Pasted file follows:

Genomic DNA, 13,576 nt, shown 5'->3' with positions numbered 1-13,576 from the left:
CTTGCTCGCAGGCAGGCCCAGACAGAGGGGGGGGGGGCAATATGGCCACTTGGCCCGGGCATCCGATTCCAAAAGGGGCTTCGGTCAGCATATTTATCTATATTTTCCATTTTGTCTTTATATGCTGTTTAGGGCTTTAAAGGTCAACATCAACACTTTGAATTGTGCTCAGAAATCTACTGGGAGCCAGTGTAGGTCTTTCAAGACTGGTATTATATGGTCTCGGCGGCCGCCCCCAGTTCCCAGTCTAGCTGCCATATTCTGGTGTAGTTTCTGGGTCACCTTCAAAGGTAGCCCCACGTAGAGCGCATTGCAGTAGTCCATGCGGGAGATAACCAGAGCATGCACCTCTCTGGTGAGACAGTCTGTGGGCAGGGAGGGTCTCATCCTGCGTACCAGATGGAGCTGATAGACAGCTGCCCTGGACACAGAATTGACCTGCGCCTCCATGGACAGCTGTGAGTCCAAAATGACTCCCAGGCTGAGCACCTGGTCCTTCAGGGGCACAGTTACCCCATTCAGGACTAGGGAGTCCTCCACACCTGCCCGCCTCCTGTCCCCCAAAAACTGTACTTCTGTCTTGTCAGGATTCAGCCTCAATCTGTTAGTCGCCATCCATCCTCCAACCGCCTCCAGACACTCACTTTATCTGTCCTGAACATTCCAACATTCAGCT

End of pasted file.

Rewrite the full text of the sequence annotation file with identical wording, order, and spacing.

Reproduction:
Genomic DNA, 13,576 nt, shown 5'->3' with positions numbered 1-13,576 from the left:
CTTGCTCGCAGGCAGGCCCAGACAGAGGGGGGGGGGGCAATATGGCCACTTGGCCCGGGCATCCGATTCCAAAAGGGGCTTCGGTCAGCATATTTATCTATATTTTCCATTTTGTCTTTATATGCTGTTTAGGGCTTTAAAGGTCAACATCAACACTTTGAATTGTGCTCAGAAATCTACTGGGAGCCAGTGTAGGTCTTTCAAGACTGGTATTATATGGTCTCGGCGGCCGCCCCCAGTTCCCAGTCTAGCTGCCATATTCTGGTGTAGTTTCTGGGTCACCTTCAAAGGTAGCCCCACGTAGAGCGCATTGCAGTAGTCCATGCGGGAGATAACCAGAGCATGCACCTCTCTGGTGAGACAGTCTGTGGGCAGGGAGGGTCTCATCCTGCGTACCAGATGGAGCTGATAGACAGCTGCCCTGGACACAGAATTGACCTGCGCCTCCATGGACAGCTGTGAGTCCAAAATGACTCCCAGGCTGAGCACCTGGTCCTTCAGGGGCACAGTTACCCCATTCAGGACTAGGGAGTCCTCCACACCTGCCCGCCTCCTGTCCCCCAAAAACTGTACTTCTGTCTTGTCAGGATTCAGCCTCAATCTGTTAGTCGCCATCCATCCTCCAACCGCCTCCAGACACTCACTTTATCTGTCCTGAACATTCCAACATTCAGCT